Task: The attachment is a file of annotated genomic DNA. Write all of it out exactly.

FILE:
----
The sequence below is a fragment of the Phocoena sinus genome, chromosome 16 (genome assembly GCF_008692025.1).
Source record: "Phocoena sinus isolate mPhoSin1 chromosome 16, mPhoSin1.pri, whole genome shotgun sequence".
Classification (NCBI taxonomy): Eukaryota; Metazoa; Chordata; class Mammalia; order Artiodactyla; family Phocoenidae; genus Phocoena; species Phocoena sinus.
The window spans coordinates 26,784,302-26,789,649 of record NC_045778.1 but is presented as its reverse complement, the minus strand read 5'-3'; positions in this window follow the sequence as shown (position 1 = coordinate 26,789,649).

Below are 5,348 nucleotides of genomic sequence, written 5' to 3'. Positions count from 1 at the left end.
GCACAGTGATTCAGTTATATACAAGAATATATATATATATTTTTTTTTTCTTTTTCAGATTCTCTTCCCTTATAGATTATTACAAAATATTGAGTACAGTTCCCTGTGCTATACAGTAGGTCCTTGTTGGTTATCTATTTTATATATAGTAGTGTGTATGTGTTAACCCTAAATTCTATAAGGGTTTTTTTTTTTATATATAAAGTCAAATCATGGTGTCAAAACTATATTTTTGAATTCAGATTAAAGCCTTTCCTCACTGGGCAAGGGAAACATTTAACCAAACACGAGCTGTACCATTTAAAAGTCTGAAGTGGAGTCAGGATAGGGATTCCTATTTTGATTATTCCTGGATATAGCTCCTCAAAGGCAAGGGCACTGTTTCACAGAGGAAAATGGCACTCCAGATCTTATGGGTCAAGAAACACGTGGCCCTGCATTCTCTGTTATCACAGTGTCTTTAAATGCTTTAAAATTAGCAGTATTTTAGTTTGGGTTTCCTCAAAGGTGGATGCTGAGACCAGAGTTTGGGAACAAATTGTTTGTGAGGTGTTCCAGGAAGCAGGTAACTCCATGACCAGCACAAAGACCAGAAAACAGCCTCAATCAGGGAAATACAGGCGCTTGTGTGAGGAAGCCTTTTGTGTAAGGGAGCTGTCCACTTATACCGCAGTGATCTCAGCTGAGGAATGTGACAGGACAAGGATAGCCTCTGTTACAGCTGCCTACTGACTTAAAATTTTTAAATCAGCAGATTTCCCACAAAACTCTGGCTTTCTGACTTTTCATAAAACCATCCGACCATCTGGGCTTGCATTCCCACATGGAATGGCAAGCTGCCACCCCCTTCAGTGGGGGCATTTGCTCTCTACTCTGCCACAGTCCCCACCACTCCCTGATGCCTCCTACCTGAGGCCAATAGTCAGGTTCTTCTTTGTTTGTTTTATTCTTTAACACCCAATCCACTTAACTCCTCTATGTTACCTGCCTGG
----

The sequence below is a fragment of the Phocoena sinus genome, chromosome 16 (genome assembly GCF_008692025.1).
Source record: "Phocoena sinus isolate mPhoSin1 chromosome 16, mPhoSin1.pri, whole genome shotgun sequence".
Classification (NCBI taxonomy): Eukaryota; Metazoa; Chordata; class Mammalia; order Artiodactyla; family Phocoenidae; genus Phocoena; species Phocoena sinus.
The window spans coordinates 26,784,302-26,789,649 of record NC_045778.1 but is presented as its reverse complement, the minus strand read 5'-3'; positions in this window follow the sequence as shown (position 1 = coordinate 26,789,649).

Below are 5,348 nucleotides of genomic sequence, written 5' to 3'. Positions count from 1 at the left end.
GCACAGTGATTCAGTTATATACAAGAATATATATATATATTTTTTTTTTCTTTTTCAGATTCTCTTCCCTTATAGATTATTACAAAATATTGAGTACAGTTCCCTGTGCTATACAGTAGGTCCTTGTTGGTTATCTATTTTATATATAGTAGTGTGTATGTGTTAACCCTAAATTCTATAAGGGTTTTTTTTTTTATATATAAAGTCAAATCATGGTGTCAAAACTATATTTTTGAATTCAGATTAAAGCCTTTCCTCACTGGGCAAGGGAAACATTTAACCAAACACGAGCTGTACCATTTAAAAGTCTGAAGTGGAGTCAGGATAGGGATTCCTATTTTGATTATTCCTGGATATAGCTCCTCAAAGGCAAGGGCACTGTTTCACAGAGGAAAATGGCACTCCAGATCTTATGGGTCAAGAAACACGTGGCCCTGCATTCTCTGTTATCACAGTGTCTTTAAATGCTTTAAAATTAGCAGTATTTTAGTTTGGGTTTCCTCAAAGGTGGATGCTGAGACCAGAGTTTGGGAACAAATTGTTTGTGAGGTGTTCCAGGAAGCAGGTAACTCCATGACCAGCACAAAGACCAGAAAACAGCCTCAATCAGGGAAATACAGGCGCTTGTGTGAGGAAGCCTTTTGTGTAAGGGAGCTGTCCACTTATACCGCAGTGATCTCAGCTGAGGAATGTGACAGGACAAGGATAGCCTCTGTTACAGCTGCCTACTGACTTAAAATTTTTAAATCAGCAGATTTCCCACAAAACTCTGGCTTTCTGACTTTTCATAAAACCATCCGACCATCTGGGCTTGCATTCCCACATGGAATGGCAAGCTGCCACCCCCTTCAGTGGGGGCATTTGCTCTCTACTCTGCCACAGTCCCCACCACTCCCTGATGCCTCCTACCTGAGGCCAATAGTCAGGTTCTTCTTTGTTTGTTTTATTCTTTAACACCCAATCCACTTAACTCCTCTATGTTACCTGCCTGG